So what exactly is marketing automation? If you don’t know, you’re not alone. 44% of B2B buyers do not know what marketing automation is. Marketing automation is a technology that helps move leads from the top of the marketing funnel to becoming a sale at the bottom. This uses a range of information, incorporating both inbound (such as social media) and outbound (such as email) functionality in addition to CRM integration to streamline, automate and measure your marketing efforts. In turn, this will help increase your efficiency and boost your revenue.

Here are some of the key benefits of marketing automation:

  • ROI. One of the most important features of marketing automation is tracking your results. Find out what’s working and what’s not so that you can change your process to help generate more revenue. You can also assign a score to your leads to track your progress through the sales funnel so that you know what’s most important and pressing.
  • Customer Retention. Marketing automation lets you understand your customers’ behavior, allowing you to reach them in a customized manner at different points in the sales process. This also creates customers loyalty and facilitates a long-lasting relationship.
  • Cross Selling. When you know the characteristics, behaviors and actions of your customers, you’ll know how to cross-promote. If you customers likes Product A, they’ll love Product B but hate Product C. This will help turn a customer from a one-time buyer to a devoted fan.
  • Cost Reduction. Cut the amount of time you spend on marketing by automating tasks such as email. Marketing automation provides 70% shorter sales cycles and 54% improvement in sales quota achievement. Think of all the time and resources you could save!
  • Lead Nurturing. One study says that 84% of qualified leads aren’t ready to buy. Instead of cold calling, find out exactly when to nurture leads for a sale. You’ll be able to get in front of your customers when they have the intent of buying instead of blindly marketing to them. Not only that, but you’ll know what your potential lead wants, needs and cares about in advance.

Marketing automation isn’t just for large corporations any more; many small and medium businsses are using this software to help improve their marketing strategy. If you’re ready to make the leap instead of being left in the dust, contact us!

Will You Need Marketing Automation in 2014?

This week, Reportlinker.com made a new report available from Frost & Sullivan on marketing automation software. Weighing in at 129 pages, the marketing report is the sort of thing that will require a strong cup of coffee to properly absorb. Still, as marketing analysis reports go, this one is an eye opener.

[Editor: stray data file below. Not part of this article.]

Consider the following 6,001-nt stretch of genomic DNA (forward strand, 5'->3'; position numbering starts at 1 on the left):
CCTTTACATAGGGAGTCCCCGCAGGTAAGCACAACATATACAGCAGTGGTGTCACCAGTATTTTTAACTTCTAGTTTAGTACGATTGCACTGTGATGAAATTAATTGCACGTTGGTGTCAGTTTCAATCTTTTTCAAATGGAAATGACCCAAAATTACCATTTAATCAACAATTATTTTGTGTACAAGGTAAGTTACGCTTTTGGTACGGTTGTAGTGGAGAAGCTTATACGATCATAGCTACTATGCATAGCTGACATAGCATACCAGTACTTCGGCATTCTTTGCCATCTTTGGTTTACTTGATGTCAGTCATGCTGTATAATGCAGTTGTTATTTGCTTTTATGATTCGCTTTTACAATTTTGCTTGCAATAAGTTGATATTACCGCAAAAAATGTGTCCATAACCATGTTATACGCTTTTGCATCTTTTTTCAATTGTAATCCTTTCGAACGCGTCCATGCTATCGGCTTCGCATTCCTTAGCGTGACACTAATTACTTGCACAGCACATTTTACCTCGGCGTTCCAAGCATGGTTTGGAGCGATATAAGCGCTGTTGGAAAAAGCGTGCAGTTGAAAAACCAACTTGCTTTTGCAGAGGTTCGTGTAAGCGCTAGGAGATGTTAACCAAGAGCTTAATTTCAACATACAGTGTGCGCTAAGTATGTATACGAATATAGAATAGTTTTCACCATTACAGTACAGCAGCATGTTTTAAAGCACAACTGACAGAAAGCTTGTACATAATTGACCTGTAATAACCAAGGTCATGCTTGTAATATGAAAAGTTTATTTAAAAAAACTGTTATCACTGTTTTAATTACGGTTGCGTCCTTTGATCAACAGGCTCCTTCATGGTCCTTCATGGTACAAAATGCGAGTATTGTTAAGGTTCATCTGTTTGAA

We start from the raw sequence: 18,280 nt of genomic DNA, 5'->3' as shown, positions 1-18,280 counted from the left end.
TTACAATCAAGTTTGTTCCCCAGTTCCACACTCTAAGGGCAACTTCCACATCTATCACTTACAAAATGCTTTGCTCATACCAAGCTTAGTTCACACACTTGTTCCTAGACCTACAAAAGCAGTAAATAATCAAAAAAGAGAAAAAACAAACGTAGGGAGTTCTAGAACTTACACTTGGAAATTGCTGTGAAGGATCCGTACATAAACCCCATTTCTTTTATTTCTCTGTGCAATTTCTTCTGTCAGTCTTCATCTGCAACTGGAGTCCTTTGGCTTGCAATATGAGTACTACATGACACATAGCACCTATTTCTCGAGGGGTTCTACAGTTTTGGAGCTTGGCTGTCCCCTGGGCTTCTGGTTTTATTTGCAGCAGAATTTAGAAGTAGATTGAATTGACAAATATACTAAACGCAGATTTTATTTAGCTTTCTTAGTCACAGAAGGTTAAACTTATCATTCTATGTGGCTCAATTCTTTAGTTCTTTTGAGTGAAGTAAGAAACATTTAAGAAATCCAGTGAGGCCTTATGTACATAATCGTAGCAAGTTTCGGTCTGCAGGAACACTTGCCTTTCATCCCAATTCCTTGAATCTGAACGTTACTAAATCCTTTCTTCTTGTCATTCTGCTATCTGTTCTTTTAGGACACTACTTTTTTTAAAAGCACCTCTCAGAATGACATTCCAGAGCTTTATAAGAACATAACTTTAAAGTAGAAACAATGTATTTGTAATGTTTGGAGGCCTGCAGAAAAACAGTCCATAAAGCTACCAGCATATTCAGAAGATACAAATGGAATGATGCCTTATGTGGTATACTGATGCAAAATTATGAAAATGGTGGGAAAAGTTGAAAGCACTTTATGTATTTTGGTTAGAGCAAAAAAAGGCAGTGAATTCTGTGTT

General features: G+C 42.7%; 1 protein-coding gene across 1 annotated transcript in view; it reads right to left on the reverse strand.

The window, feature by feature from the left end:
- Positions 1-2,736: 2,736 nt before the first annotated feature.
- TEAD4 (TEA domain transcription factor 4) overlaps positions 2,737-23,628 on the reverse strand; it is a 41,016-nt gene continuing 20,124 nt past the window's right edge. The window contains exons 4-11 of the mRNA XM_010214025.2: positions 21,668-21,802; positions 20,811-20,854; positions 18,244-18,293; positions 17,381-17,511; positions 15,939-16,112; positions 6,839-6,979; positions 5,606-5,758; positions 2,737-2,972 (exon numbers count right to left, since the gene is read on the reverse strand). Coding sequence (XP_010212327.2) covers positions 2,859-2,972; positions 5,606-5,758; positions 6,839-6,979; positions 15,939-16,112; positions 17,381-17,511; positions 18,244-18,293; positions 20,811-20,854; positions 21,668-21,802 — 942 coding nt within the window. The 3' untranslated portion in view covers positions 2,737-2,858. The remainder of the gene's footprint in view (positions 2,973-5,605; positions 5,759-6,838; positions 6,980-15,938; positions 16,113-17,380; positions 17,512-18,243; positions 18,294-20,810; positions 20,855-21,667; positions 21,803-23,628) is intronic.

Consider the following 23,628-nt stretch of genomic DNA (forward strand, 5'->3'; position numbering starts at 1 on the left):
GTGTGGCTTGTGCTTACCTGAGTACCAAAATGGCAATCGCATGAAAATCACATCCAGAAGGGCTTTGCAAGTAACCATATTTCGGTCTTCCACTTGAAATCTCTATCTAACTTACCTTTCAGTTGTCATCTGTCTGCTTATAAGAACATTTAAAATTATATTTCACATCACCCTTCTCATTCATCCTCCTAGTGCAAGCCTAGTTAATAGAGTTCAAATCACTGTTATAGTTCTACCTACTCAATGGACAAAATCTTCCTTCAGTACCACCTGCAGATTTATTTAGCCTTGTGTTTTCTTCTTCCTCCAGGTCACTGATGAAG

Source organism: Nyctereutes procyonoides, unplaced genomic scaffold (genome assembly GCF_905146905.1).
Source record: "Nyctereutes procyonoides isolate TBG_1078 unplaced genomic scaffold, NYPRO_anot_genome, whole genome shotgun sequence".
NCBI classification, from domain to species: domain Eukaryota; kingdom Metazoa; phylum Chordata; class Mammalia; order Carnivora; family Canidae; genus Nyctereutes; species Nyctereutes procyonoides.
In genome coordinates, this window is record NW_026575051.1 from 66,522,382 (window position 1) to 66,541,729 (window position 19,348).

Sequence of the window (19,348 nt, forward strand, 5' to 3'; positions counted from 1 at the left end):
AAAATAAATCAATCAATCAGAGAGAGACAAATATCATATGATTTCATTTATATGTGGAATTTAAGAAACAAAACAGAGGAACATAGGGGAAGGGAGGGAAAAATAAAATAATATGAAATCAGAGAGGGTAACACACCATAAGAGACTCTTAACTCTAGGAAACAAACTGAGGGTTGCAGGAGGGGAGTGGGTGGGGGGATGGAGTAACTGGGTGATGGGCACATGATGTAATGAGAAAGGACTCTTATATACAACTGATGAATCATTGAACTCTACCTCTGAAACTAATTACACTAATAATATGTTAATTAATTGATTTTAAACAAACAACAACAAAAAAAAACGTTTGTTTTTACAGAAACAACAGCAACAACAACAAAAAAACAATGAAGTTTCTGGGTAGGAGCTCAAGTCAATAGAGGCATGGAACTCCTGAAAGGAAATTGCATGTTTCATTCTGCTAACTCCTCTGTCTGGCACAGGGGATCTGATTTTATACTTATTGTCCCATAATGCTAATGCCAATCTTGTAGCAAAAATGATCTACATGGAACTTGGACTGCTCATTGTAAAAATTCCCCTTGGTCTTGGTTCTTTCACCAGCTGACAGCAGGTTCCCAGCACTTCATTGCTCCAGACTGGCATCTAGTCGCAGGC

2013 could arguably be the year of marketing automation. In short, marketing automation is staying in contact with your customers, keeping them interested in your brand and collecting their data in order to sell better products. That’s a bit like trying to explain the cloud or an internal combustion engine in a sentence, but this blog isn’t about definitions. This is about why you should care about marketing automation in 2014.

Growth. Marketing automation is growing by as much as 50% annually. It’s already a billion dollar business, and it’s only continuing to expand into new markets. And adoption of marketing automation has only just begun to explode outside of the niche technology market.

Change. Marketing automation is already a big deal for larger B2B situations. But if 2013 was the year of marketing automation, 2014 will be the year of small and medium business (SMB). The top tier of marketing automation software (MAS) providers are diverse and ever-changing. The barrier for entry is low—meaning there are many choices when it comes to providers. In other words, the diversified field and new technology makes marketing automation ripe for businesses wishing to get started.

Opportunity. Small businesses have only just begun to use MAS, but they have the best chance for growth and profitability. Collecting customer data means understanding what products to sell without wasting time and money on hit-and-miss marketing. Storing and updating customer information means keeping those same patrons happy with new products tailored for them.  Finally, moving expenses to the cloud means large potential savings in terms of data storage and server use. The ROI is self-explanatory.

Innovation. Moving to the cloud and selecting the right MAS isn’t something your company should do—it’s something your company will do. The innovators are already moving to the cloud to save money, time and data. Within a few short years, most SMBs will adopt these techniques in order to stay competitive. The late adopters may find themselves rushing to find service while losing money and customers. Marketing automation isn’t a question of if, but when.

Interested in discussing MAS and cloud migration further? Contact us and we can help you get started.